With 2015 coming to an end, let's do the "best of" thing again. The rules haven't changed: this list is not about production year, instead it's a rundown of the 10 best films I discovered this past year. If for whatever strange reason you've missed some of my reviews, here's your chance to catch up. And of course, for reference, I'm also including all the posts from previous years: 2014, 2013, 2012, 2011, 2010, 2009 and 2008.
10. Mei Gaau Siu Nui [May We Chat] (2014)
Mei Gaau Siu Nui was one of the biggest surprises of the year. Hong Kong isn't known for its contemporary dramas, Philip Yung demonstrates it's not an issue of quality. In a world that is connected through phones, three young girls are reaching out to each other. Beautiful cinematography, strong acting and a dose of edgy drama make for a great film putting Hong Kong's youth culture front and center. They could use more more films like this one over there.
09. Horsehead (2014)
It wasn't a great year for horror cinema, but at least there's light at the end of the tunnel. Romain Basset is one of France's emerging talents and he delivers a spectacular genre piece. Horsehead is a little vague and not straight-forward enough to be a run of the mill horror film, but the added mystery is more than welcome and the presentation is absolutely stunning. Here's to hoping Basset's next film will be every bit as entrancing.
08. Watashi no Otoko [My Man] (2014)
Last year Kazuyoshi Kumakiri resurfaced with a gritty, edgy and overall impressive film. Rising star Fumi Nikaido appears next to Tadanobu Asano and shines in this icy, understated drama. Kumakiri touches on quite a few taboo subjects and doesn't pull his punches, making for a twisted yet humane package. It's probably not for everyone, but if you're into harsh and relentless Japanese dramas you simply cannot pass this one up.
07. Alléluia (2014)
When Fabrice du Welz made Calvaire he put Belgian horror on the map. With Alléluia he returns to the roots of his first success. While not a sequel, the film is part of an ongoing trilogy set in the Ardennes, featuring Laurent Lucas as the main lead. The film has a rather slow start but purposely builds up to a dark, vile and disturbing finale. It's not your typical horror film, yet the impact is one most horror films can only dream of.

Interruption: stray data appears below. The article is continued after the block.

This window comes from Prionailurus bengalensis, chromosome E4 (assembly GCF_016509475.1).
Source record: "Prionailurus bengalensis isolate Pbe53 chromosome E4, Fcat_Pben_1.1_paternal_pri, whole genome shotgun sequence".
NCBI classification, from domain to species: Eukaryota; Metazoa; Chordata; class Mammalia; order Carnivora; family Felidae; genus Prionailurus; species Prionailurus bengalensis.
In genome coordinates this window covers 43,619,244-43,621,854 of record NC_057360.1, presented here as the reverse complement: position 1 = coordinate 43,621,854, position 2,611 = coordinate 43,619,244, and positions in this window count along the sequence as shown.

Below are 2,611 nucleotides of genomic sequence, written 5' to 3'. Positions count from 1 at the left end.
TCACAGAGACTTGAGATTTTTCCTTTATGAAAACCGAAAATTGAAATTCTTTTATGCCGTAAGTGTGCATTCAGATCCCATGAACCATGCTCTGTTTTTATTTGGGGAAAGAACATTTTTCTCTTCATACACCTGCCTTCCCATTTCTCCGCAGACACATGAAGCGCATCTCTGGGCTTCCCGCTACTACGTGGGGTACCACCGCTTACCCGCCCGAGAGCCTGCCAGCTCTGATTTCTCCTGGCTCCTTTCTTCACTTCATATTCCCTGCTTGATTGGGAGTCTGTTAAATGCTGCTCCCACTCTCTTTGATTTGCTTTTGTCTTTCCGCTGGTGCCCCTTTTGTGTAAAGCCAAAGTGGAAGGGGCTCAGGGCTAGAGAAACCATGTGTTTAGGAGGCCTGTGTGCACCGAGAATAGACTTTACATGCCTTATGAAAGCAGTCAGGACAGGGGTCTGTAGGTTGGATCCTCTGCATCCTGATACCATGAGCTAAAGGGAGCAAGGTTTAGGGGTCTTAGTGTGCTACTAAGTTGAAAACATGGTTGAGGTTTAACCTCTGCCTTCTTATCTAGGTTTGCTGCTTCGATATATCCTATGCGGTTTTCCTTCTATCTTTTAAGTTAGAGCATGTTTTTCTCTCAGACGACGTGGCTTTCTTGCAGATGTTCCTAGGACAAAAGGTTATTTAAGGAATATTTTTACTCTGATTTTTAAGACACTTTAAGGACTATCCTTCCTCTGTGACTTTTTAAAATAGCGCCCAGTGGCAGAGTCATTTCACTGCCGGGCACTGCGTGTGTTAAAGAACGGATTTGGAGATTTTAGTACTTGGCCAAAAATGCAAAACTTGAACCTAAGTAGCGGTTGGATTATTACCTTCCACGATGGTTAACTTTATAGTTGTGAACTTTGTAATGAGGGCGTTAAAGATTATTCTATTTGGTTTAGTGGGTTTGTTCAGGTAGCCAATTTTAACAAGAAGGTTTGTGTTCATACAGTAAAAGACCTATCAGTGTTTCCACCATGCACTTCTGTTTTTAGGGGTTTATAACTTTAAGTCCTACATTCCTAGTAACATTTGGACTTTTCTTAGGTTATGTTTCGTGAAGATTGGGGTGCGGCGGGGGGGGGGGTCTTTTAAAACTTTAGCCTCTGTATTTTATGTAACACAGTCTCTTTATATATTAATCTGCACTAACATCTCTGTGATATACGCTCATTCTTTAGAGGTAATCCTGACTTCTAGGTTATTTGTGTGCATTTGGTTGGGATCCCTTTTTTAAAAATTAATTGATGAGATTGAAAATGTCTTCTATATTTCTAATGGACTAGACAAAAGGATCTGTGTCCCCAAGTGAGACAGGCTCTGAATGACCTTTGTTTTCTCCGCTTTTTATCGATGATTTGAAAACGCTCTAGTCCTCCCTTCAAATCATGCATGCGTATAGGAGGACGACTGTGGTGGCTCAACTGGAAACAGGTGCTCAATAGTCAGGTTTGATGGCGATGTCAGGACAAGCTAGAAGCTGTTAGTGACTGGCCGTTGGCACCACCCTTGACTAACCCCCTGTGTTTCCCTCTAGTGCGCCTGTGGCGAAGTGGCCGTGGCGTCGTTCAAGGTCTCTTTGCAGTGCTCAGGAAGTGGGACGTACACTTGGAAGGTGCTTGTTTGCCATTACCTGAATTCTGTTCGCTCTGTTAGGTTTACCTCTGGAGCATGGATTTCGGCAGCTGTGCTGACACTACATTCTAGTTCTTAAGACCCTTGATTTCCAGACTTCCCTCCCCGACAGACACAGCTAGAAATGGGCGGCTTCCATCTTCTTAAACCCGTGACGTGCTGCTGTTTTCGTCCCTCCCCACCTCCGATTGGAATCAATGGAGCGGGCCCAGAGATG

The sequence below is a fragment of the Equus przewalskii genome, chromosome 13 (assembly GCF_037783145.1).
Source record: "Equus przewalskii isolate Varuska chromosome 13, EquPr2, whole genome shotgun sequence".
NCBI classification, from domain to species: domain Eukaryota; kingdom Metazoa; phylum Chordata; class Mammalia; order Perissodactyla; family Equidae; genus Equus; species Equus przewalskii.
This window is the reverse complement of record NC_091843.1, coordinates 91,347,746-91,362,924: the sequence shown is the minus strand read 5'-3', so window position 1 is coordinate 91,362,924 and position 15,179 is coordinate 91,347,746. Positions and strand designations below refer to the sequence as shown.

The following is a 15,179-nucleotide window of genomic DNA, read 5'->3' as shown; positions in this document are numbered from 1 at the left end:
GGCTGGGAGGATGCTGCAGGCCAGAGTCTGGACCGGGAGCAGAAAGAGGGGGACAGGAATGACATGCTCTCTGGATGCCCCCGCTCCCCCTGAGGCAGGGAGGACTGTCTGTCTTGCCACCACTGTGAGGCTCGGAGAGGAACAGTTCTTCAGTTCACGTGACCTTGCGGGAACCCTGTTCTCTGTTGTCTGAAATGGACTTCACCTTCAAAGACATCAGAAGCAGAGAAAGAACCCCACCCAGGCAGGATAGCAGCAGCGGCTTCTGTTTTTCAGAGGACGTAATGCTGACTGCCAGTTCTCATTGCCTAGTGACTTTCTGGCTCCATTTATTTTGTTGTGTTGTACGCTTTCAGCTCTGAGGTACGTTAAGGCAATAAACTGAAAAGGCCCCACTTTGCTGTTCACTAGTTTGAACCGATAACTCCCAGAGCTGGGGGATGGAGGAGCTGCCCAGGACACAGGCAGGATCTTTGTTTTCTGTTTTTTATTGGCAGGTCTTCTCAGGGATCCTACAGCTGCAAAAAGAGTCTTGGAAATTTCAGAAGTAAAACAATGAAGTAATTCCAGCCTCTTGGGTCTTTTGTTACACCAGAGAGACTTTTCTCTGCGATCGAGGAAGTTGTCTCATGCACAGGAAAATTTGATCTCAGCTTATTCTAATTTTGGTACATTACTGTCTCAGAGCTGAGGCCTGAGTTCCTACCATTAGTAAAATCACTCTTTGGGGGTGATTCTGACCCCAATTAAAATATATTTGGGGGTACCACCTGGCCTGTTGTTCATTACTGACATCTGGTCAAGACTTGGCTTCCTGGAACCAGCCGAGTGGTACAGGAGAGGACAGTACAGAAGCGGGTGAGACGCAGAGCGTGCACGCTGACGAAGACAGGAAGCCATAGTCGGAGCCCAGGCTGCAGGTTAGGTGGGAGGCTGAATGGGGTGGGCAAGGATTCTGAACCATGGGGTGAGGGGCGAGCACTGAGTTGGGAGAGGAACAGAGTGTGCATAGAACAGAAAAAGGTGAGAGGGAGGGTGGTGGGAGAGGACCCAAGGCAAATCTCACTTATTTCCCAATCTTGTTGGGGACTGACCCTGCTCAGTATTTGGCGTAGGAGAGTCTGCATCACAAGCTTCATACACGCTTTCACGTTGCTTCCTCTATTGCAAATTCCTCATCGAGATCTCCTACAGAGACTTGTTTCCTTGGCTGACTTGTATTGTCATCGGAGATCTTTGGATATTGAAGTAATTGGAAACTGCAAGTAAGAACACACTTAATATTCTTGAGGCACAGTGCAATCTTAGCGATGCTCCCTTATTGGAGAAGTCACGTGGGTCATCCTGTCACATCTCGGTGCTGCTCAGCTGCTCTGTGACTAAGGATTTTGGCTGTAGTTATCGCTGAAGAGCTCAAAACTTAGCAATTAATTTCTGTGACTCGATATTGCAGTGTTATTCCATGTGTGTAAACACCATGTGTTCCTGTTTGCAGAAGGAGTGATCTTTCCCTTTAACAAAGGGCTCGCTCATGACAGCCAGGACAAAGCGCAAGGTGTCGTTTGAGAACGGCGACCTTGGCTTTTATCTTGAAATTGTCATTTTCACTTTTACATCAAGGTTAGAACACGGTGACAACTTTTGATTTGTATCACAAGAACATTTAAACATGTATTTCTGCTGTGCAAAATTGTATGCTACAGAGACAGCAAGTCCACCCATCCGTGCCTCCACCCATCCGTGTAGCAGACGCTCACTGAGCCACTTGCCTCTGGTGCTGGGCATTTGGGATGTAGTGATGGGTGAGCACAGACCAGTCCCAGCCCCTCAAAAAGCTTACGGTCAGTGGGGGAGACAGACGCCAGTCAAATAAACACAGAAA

06. Lost River (2014)
When I read Ryan Gosling was directing a film I wasn't immediately interested. I liked Gosling in his early days, but I felt he made a few less than favorable career choices since then. Yet after hearing Benoît Debie was on board to handle the cinematography, I couldn't help but seek this one out. And a good thing I did, because Lost River is mysterious, atmospheric and beautifully shot. It may a little disjointed and vague, but that's actually works in the film's favor.
05. Si Fei [Guilty] (2014)
While Jill Wong's oeuvre mostly consists of domestically targeted comedies, she's actually a protégé of Oxide Pang. Looking at Si Fei that suddenly becomes very obvious. A fantastically shot, well acted and aptly scripted drama/thriller, Si Fei is without a doubt one of the highlights of Hong Kong's recent output. Hopefully Wong will continue in this direction, because this film is infinitely better than her usual work.
04. Kawaki [The World of Kanako] (2014)
Tetsuya Nakashima rebranded himself. From the colorful world of Pako to Maho no Ehon and Shimotsuma Monogatari to his recent violence and revenge-driven films, it can be a little challenging to recognize the hand of the old Nakashima. What remained is Nakashima's keen eye and his minute attention to detail. Kawaki may be a raw, energetic and hostile film, Nakashima is always in control over what is shown and how it's being shown. Kawaki is one hell of a ride, but not for the squeamish.
03. Tokyo Tribe (2014)
2015 was the year of Shion Sono and what better way to honour him than including one of his 2014 films. International distribution of Japanese films remains a total disaster. Anyway, Tokyo Tribe is Sono's completely demented crime/action/musical movie and what a joy it is. Several different hip hop clans battle it out in one big fight for control over the city. Riki Takeuchi is the perfect bad guy and even though Tokyo Tribe crosses over on Miike's turf several times, it's a film nobody with a taste for the exceptional should miss out on.
02. Rairu Onigokko [Tag] (2015)
But wait, there is more Sono! Rairu Onigokko is one of the six films Sono released in 2015 and while I haven't seen the other ones, this one will be quite difficult to top. From the crazy opening to the dazzling ending, I was hit with the rare feeling of not knowing where the film was going. Sono hides the clues remarkably well and keeps you guessing until the very end, all of that without an actual twist to speak of. This is Sono at his very best.
01. Gokudo Daisenso [Yakuza Underground] (2015)
But the best film I've seen this year comes from the uncontested master of bafflement. Gokudo Daisenso is Miike at the top of his game, two hours of weirdness and nonsensical voodoo balled up in one single film. And then there is the frog. Easily one of the most memorable characters in years, even though it doesn't have any actual dialogue. It's hard to believe, but even after 70+ films Miike still knows to surprise. Maybe not the easiest Miike to recommend, but fans owe it to themselves to seek this one out.